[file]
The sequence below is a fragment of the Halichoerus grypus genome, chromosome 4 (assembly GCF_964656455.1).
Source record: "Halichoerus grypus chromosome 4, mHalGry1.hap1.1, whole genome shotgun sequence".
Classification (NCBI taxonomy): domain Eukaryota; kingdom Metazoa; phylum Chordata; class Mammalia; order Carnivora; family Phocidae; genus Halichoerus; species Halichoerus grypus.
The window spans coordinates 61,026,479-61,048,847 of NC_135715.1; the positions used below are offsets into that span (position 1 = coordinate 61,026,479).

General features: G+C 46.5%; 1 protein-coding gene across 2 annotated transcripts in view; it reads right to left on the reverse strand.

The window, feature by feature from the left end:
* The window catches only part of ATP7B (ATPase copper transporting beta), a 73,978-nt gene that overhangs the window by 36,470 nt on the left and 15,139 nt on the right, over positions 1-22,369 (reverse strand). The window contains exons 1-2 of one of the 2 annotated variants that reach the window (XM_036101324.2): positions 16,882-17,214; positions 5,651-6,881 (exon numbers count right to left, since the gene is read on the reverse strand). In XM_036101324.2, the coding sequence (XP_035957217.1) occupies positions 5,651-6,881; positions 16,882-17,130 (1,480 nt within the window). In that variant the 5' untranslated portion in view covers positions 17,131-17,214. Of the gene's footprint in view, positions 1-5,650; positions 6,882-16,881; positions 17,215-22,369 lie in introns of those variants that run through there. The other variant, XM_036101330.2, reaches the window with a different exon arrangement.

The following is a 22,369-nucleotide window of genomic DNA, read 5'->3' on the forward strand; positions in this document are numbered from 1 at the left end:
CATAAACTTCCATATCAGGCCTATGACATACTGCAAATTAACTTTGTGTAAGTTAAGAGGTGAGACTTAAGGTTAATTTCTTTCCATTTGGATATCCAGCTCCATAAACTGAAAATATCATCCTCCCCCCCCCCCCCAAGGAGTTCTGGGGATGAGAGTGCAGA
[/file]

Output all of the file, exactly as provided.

The sequence below is a fragment of the Halichoerus grypus genome, chromosome 4 (assembly GCF_964656455.1).
Source record: "Halichoerus grypus chromosome 4, mHalGry1.hap1.1, whole genome shotgun sequence".
Classification (NCBI taxonomy): domain Eukaryota; kingdom Metazoa; phylum Chordata; class Mammalia; order Carnivora; family Phocidae; genus Halichoerus; species Halichoerus grypus.
The window spans coordinates 61,026,479-61,048,847 of NC_135715.1; the positions used below are offsets into that span (position 1 = coordinate 61,026,479).

General features: G+C 46.5%; 1 protein-coding gene across 2 annotated transcripts in view; it reads right to left on the reverse strand.

The window, feature by feature from the left end:
* The window catches only part of ATP7B (ATPase copper transporting beta), a 73,978-nt gene that overhangs the window by 36,470 nt on the left and 15,139 nt on the right, over positions 1-22,369 (reverse strand). The window contains exons 1-2 of one of the 2 annotated variants that reach the window (XM_036101324.2): positions 16,882-17,214; positions 5,651-6,881 (exon numbers count right to left, since the gene is read on the reverse strand). In XM_036101324.2, the coding sequence (XP_035957217.1) occupies positions 5,651-6,881; positions 16,882-17,130 (1,480 nt within the window). In that variant the 5' untranslated portion in view covers positions 17,131-17,214. Of the gene's footprint in view, positions 1-5,650; positions 6,882-16,881; positions 17,215-22,369 lie in introns of those variants that run through there. The other variant, XM_036101330.2, reaches the window with a different exon arrangement.

The following is a 22,369-nucleotide window of genomic DNA, read 5'->3' on the forward strand; positions in this document are numbered from 1 at the left end:
CATAAACTTCCATATCAGGCCTATGACATACTGCAAATTAACTTTGTGTAAGTTAAGAGGTGAGACTTAAGGTTAATTTCTTTCCATTTGGATATCCAGCTCCATAAACTGAAAATATCATCCTCCCCCCCCCCCCCAAGGAGTTCTGGGGATGAGAGTGCAGA